From the Caloosahatchee, to Lake Okeechobee and everywhere in between and beyond.
After a slight delay, the state’s blue-green algae task force has come up with its first set of recommendations to combat toxic algae.
“I think these are solid recommendations. We were communicating with the various state agencies through the whole process. They were basically informing and educating the task force on how they go about their business in terms of nutrients, in terms of septic tanks, so on and so forth,” said Dr. Mike Parsons, a professor at the Water School at Florida Gulf Coast University.
Those recommendations include better septic tank monitoring, taking a closer look at best management practices for agriculture and more transparency when warning the public about health risks related to the algae.
This comes on the same day Governor Ron DeSantis, who formed the blue-green algae task force, proposed new legislation demanding the state speed up water quality improvements.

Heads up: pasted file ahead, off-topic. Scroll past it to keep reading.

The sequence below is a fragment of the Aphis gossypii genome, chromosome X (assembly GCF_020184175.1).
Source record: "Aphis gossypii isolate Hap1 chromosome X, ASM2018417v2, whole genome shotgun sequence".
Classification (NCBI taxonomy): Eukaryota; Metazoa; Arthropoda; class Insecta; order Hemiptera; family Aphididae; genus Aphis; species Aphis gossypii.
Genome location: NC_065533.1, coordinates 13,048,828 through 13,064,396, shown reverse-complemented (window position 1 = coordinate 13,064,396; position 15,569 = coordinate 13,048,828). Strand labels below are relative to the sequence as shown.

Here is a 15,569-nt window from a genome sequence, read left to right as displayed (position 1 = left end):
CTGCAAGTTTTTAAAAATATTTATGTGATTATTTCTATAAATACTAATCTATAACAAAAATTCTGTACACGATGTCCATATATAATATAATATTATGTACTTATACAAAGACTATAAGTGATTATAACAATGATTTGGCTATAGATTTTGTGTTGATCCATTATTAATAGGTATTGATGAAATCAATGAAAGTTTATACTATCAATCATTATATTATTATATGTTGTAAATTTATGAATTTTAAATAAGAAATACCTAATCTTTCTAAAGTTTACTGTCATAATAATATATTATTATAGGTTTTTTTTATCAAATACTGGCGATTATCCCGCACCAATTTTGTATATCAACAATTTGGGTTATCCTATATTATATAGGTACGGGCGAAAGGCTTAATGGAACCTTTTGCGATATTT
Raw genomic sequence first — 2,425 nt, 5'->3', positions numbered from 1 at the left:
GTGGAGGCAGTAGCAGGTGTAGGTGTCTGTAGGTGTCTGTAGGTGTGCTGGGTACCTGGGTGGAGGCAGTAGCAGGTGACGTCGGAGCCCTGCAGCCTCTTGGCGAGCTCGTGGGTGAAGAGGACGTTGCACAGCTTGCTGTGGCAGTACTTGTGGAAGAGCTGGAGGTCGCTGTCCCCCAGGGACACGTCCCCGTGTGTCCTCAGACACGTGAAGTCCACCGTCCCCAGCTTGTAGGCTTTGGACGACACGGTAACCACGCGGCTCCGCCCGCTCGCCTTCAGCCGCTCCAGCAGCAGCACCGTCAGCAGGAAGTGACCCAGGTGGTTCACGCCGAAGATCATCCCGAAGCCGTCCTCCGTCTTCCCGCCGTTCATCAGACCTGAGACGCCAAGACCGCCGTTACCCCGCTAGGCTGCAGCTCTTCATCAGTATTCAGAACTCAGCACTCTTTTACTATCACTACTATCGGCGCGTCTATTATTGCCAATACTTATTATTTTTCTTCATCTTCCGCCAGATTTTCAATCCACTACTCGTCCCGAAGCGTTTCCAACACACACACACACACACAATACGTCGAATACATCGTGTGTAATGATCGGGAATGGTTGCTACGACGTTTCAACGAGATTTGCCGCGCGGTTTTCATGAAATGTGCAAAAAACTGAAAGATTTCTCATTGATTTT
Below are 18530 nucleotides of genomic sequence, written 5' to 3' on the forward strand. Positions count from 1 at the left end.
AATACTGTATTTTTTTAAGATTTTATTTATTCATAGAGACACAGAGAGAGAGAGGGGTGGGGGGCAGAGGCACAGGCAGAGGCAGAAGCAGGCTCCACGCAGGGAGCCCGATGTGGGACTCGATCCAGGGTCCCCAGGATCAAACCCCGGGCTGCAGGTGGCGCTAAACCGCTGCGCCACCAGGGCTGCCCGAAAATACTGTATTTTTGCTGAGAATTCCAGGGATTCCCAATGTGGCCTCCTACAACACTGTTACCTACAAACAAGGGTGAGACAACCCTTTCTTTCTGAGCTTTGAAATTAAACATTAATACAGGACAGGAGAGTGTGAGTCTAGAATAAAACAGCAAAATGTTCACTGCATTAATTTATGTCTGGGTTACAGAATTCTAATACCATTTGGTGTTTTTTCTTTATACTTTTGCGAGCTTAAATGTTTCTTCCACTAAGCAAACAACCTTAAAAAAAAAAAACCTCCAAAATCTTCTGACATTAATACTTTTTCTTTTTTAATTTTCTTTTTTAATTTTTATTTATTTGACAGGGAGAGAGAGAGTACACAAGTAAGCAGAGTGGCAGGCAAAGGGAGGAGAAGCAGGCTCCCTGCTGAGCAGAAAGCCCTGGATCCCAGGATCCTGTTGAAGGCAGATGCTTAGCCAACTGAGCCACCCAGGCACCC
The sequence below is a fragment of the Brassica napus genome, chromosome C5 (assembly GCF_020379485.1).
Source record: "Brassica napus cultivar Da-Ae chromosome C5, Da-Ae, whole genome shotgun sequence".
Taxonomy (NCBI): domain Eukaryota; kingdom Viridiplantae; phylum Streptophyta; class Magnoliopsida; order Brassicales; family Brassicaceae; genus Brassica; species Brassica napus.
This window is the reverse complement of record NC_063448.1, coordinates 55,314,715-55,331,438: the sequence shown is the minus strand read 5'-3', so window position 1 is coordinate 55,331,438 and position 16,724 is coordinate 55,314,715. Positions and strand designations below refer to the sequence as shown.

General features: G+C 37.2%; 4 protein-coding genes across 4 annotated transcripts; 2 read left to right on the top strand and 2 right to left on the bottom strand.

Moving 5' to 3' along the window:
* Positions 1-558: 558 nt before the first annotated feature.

But how do lawmakers make sure agencies like the Departments of Health and Environmental Protection get it done?
“We’re basically looking at, can they do a better job within the guidelines they have right now, or do we need to change those guidelines,” said Parsons.
Then comes the waiting game to see if these ideas make our water cleaner and safer.
Parsons said the blue-green algae task force will continue to meet even though it’s made its’ first list of recommendations. But they’ve yet to schedule any of those meetings.